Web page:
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‘Venus in Fur’ – oops, ‘The Scene’ at Writers: Coulda, maybe shoulda, been the other play

Submitted by on Mar 29, 2017 – 3:40 pm

Married Charlie (Mark L. Montgomery) fights the inevitability of a liaison with Clea (Deanna Myers). (Liz Lauren)

Review: “The Scene” by Theresa Rebeck, at Writers Theatre through April 2. ★★
By Lawrence B. Johnson

A ditzy girl, who turns out to be a veritable demon, brings a self-absorbed guy crashing down. He doesn’t see it coming, never has a prayer.

Ah, you know that play? Right. It’s David Ives’ “Venus in Fur,” of course. Well, it’s back with us again, more or less, in Theresa Rebeck’s “The Scene” at Writers Theatre. When I say more or less, I mean there’s more involved – actors, situations, sex – but the sum amounts to less of consequence or, along the way, dramatic merit. Granted that Rebeck (who also wrote the brilliant “Seminar”) tapped the vein first (2006), but Ives (2010) extracted greater wealth from it.

Clea (Deanna Myers) sets her sights on another victim. (Liz Lauren)Whereas “Venus in Fur” is a mere two-hander that unfolds with consummate concision, wit and punch, “The Scene” involves four characters of whom one is no more than a straw man and another, a woman, is made with only slightly better stuffing.

So let’s start with the two characters who do matter, the very counterparts of the more skillfully drawn twosome in “Venus.” In Ives’ drama, a playwright-director has come to the end of a fruitless day of auditions to find a leading woman, only to have a wacky, unpolished gal burst in and beg him to let her read for the part.

“The Scene” begins at a cool party at an upscale New York apartment, where a motoric monologue by a petite lass of modest intellect finally draws annoyed response from a weathered-looking middle-aged man to whom she’s not speaking at all. The diminutive spout of banalities is Clea (Deanna Myers), whose cliché-riddled and sometimes imponderable speech might eventually get to anyone insufficiently inoculated by alcohol; the perturbed guy is Charlie (Mark L. Montgomery), an out-of-work actor whose despair is redoubling by the day.

With Charlie (Mark L. Montgomery) out of work, Stella (Charin Alvarez) brings home the bacon. (Liz Lauren)Charlie is married to Stella, a woman in the theater biz whose paycheck keeps them afloat. That reality has lately become a bitter pill and Charlie (choose one: falls prey to, finds comfort in, rediscovers his manhood with) the cute if pea-brained Clea.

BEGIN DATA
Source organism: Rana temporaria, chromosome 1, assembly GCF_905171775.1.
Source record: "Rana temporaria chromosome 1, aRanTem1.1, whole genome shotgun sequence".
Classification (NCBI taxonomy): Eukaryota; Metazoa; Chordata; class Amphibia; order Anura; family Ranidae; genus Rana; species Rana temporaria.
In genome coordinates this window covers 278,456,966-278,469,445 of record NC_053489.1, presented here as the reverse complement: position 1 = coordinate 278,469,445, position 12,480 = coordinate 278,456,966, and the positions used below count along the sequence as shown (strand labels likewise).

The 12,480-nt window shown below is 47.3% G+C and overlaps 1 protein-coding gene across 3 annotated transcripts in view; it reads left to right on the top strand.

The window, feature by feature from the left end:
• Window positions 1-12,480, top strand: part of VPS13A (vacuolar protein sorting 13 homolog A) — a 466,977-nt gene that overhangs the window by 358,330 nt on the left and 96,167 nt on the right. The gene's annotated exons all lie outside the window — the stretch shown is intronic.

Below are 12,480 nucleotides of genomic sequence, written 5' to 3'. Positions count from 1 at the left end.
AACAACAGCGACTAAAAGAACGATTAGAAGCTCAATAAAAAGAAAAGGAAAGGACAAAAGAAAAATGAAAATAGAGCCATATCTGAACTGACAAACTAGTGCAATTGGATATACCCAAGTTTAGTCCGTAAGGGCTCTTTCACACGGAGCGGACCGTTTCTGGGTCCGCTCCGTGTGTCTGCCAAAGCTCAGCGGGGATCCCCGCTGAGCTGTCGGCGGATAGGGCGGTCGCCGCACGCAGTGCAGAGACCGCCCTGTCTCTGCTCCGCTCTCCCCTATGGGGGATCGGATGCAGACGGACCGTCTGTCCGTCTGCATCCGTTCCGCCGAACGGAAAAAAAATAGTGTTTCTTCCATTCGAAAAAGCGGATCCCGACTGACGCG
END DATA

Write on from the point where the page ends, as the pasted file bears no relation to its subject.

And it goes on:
Here we should give to Charlie’s buddy Lewis (La Shawn Banks) at least the same brief consideration afforded by the playwright. At the outset of this semi-tragic comedy, we don’t know who Lewis is; by the end, we are no less informed. He’s the guy in whose apartment Charlie runs into Clea for the second time. Lewis conveniently goes for Chinese take-out to allow his mainly happily married pal and the girl to – what? – perhaps find common ground for a serious conversation. And they do chat, for a while.

Needlessly long story short, Clea gets her claws into Charlie, then brazenly throws their affair into his wife’s face. Charin Alvarez plays the wife, Stella, in the most – make that the only – nuanced performance in view here. Indeed, in the first scene of Charlie and Stella together, when we see Charlie’s misery and anger over his unemployment, and how his self-abnegation has impaired his ability to get into the audition game again, we glimpse the possibility of a serious, credible, engaging drama. Doesn’t happen.

Clea (Deanna Myers) and Lewis (La Shawn Banks on Brian Sidney Bembridge’s splendid high-tech set. (Liz Lauren)Instead, the play tumbles into self-parody when partners are changed (“I’ve always loved you, Stella” – say what?), and Charlie’s wife and Lewis, after a scene of serious conflict, find – what was my term – common ground.

Cold-hearted Clea ultimately changes her claws for venom, and Charlie is dead meat, toast. (Then again, venom/toast, maybe not.) Credit Deanna Myers with embodying – a word I use advisedly – one chilling man-killer. But the play allows little range to either Myers or Montgomery, the latter scarcely doing more than whining and grumbling. Lewis might as well be invisible and the playwright tosses Alvarez’s authentic character aside as if she were only complicating this dark farce.

Kimberly Senior directs, which looks more like a case of blowing against the wind. Loved Brian Sidney Bembridge’s high-rise, high-tech set. Best thing going here.

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